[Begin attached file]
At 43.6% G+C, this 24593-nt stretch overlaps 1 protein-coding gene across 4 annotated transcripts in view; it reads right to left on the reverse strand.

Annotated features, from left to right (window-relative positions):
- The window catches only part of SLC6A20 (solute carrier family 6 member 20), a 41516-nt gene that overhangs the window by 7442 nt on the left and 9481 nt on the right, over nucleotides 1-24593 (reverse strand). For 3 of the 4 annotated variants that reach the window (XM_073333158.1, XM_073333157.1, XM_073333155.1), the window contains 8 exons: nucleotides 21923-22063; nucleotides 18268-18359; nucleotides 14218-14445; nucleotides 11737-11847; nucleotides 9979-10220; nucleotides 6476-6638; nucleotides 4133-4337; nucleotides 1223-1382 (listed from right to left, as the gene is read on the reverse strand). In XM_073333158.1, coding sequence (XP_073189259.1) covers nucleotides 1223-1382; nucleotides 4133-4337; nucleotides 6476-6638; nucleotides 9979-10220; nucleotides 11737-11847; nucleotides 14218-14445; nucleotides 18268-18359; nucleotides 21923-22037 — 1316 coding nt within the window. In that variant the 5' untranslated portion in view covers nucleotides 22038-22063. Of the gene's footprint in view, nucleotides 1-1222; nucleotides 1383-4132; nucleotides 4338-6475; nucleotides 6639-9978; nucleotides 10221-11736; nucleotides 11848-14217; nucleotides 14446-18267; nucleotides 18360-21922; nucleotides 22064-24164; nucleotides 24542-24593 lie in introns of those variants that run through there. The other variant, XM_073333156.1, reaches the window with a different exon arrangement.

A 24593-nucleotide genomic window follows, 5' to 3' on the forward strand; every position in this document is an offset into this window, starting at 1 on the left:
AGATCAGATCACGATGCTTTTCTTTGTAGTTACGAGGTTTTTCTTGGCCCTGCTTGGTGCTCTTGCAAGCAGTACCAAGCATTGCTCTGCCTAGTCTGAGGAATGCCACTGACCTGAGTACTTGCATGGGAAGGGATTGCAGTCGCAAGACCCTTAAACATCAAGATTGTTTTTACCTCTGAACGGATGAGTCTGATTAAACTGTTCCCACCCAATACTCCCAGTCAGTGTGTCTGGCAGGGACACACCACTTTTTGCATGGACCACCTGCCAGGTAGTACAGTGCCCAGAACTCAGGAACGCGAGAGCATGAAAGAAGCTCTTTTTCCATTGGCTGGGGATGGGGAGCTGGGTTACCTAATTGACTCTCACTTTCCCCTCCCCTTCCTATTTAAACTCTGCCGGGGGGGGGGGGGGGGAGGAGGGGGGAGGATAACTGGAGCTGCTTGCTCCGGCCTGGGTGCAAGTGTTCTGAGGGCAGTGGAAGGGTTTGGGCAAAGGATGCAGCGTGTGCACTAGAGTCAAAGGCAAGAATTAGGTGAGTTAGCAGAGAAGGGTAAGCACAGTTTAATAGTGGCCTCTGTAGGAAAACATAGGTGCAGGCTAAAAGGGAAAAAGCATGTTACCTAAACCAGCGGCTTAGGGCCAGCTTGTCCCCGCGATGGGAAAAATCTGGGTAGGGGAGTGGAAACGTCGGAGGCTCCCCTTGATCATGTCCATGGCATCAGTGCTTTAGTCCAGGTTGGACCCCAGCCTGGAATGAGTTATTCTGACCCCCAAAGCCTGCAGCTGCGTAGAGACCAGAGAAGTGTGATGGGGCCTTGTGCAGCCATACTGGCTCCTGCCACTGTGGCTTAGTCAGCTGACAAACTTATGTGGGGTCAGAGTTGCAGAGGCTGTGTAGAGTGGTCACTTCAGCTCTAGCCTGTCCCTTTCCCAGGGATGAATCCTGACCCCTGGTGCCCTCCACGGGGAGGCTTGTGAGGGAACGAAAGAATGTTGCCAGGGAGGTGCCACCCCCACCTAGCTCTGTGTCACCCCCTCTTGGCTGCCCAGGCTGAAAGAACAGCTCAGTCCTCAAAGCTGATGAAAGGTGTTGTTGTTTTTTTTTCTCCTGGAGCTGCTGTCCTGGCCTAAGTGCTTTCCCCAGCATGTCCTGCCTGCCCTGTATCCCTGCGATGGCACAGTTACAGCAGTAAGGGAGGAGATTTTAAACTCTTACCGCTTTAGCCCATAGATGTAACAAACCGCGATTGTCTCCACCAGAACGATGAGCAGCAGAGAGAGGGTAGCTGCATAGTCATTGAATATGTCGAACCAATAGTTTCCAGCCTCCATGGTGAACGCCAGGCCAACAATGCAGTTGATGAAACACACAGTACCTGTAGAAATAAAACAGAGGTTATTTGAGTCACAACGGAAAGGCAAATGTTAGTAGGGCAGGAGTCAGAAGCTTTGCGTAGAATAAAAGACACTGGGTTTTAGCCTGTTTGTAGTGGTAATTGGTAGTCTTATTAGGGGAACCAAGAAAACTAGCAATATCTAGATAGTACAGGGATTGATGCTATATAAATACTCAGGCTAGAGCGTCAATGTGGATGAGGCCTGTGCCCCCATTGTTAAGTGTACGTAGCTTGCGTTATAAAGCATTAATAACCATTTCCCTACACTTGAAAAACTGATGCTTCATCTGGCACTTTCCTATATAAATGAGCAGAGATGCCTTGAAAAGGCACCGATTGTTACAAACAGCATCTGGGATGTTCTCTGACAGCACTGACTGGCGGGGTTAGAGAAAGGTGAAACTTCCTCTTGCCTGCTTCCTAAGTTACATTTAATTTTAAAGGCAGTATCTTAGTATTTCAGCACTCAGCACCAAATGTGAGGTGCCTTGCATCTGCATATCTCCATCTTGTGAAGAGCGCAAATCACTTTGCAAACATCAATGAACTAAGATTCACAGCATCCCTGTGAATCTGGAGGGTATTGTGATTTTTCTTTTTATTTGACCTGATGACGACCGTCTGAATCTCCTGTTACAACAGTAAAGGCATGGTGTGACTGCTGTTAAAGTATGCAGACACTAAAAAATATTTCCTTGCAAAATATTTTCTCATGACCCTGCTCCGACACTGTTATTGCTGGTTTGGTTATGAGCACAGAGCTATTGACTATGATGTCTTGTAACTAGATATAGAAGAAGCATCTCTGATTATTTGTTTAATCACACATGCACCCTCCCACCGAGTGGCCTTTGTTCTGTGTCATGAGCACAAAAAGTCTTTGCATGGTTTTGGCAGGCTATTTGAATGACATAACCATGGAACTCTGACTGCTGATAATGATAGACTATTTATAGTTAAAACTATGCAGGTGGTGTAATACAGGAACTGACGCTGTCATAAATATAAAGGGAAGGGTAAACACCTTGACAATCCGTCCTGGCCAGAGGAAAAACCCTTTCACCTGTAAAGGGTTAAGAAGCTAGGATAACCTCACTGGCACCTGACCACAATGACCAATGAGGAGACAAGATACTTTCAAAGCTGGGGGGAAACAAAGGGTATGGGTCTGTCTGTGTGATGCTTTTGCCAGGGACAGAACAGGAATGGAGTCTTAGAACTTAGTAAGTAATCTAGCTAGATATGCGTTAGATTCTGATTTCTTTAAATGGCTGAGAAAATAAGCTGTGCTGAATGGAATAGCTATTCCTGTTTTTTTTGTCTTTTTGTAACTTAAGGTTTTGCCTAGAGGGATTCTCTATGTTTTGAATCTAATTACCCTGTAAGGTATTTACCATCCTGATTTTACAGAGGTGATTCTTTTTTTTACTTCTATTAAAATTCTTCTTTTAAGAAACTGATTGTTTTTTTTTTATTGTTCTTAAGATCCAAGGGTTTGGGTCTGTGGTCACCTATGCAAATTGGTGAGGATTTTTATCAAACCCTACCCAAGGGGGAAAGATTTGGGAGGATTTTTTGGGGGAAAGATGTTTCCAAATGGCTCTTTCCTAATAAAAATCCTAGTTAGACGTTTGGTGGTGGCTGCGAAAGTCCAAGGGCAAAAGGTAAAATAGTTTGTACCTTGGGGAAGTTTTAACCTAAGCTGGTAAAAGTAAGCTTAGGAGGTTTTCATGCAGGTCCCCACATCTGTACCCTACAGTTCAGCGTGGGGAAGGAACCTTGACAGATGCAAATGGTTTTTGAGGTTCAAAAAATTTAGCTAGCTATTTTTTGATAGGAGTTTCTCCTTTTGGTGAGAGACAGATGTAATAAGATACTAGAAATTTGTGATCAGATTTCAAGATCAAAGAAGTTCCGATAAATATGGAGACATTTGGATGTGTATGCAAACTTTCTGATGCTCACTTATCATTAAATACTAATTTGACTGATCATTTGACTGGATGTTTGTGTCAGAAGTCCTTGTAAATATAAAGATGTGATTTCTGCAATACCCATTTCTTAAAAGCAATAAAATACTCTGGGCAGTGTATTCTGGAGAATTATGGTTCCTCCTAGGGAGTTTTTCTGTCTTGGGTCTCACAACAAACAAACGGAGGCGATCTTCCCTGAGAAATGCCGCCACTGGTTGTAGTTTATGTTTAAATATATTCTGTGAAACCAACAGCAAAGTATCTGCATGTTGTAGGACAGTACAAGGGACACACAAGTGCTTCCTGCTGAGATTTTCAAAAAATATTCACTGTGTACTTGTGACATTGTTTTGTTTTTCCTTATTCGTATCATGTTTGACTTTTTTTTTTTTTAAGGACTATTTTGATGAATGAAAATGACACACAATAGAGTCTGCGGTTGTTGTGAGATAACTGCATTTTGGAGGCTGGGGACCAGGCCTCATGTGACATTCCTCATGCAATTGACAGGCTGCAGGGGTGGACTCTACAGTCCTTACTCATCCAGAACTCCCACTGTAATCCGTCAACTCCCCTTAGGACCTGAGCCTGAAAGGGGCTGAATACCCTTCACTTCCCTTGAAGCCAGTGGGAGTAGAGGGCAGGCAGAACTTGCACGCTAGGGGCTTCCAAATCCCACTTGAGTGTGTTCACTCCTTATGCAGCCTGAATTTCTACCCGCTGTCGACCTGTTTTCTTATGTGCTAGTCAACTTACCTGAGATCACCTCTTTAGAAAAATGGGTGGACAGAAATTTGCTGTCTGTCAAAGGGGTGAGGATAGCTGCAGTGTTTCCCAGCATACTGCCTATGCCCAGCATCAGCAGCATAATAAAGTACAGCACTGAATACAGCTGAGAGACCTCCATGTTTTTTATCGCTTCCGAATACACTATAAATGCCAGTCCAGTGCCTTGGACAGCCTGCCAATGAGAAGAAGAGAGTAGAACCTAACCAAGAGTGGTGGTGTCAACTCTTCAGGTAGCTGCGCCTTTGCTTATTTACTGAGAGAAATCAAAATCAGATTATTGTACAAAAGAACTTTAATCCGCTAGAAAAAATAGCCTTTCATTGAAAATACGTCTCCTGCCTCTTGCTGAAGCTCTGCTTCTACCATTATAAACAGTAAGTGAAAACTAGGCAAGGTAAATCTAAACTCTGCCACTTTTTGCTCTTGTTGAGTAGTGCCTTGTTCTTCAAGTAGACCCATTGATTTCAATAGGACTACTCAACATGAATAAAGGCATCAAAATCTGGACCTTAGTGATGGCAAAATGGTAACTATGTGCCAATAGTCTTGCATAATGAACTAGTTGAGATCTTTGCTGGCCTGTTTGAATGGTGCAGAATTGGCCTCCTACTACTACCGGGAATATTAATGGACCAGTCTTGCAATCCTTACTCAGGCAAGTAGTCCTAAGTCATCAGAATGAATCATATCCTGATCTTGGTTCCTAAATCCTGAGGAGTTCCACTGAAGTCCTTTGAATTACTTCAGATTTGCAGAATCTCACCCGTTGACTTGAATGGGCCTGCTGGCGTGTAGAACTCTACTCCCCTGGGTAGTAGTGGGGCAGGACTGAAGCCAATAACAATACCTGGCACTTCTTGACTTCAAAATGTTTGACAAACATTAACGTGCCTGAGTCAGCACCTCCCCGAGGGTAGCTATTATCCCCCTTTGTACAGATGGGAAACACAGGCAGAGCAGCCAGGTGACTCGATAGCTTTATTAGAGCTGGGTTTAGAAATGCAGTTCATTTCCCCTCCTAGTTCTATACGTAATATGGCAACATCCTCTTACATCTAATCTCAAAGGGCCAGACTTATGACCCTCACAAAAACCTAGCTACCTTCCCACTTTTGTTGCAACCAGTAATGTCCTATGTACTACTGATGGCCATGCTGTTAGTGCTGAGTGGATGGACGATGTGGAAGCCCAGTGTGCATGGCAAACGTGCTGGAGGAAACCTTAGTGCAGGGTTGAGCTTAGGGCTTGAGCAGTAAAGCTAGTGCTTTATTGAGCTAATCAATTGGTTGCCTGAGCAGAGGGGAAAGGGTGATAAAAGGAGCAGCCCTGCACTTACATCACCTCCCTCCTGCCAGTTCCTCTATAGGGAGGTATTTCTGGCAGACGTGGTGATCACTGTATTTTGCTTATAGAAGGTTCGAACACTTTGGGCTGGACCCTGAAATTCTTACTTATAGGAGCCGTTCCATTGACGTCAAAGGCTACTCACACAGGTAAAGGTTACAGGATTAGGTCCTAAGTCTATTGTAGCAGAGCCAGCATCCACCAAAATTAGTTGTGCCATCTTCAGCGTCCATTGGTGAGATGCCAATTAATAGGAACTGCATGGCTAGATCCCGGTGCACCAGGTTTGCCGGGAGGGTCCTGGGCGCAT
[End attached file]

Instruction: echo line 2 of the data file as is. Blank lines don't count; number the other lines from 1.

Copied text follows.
Annotated features, from left to right (window-relative positions):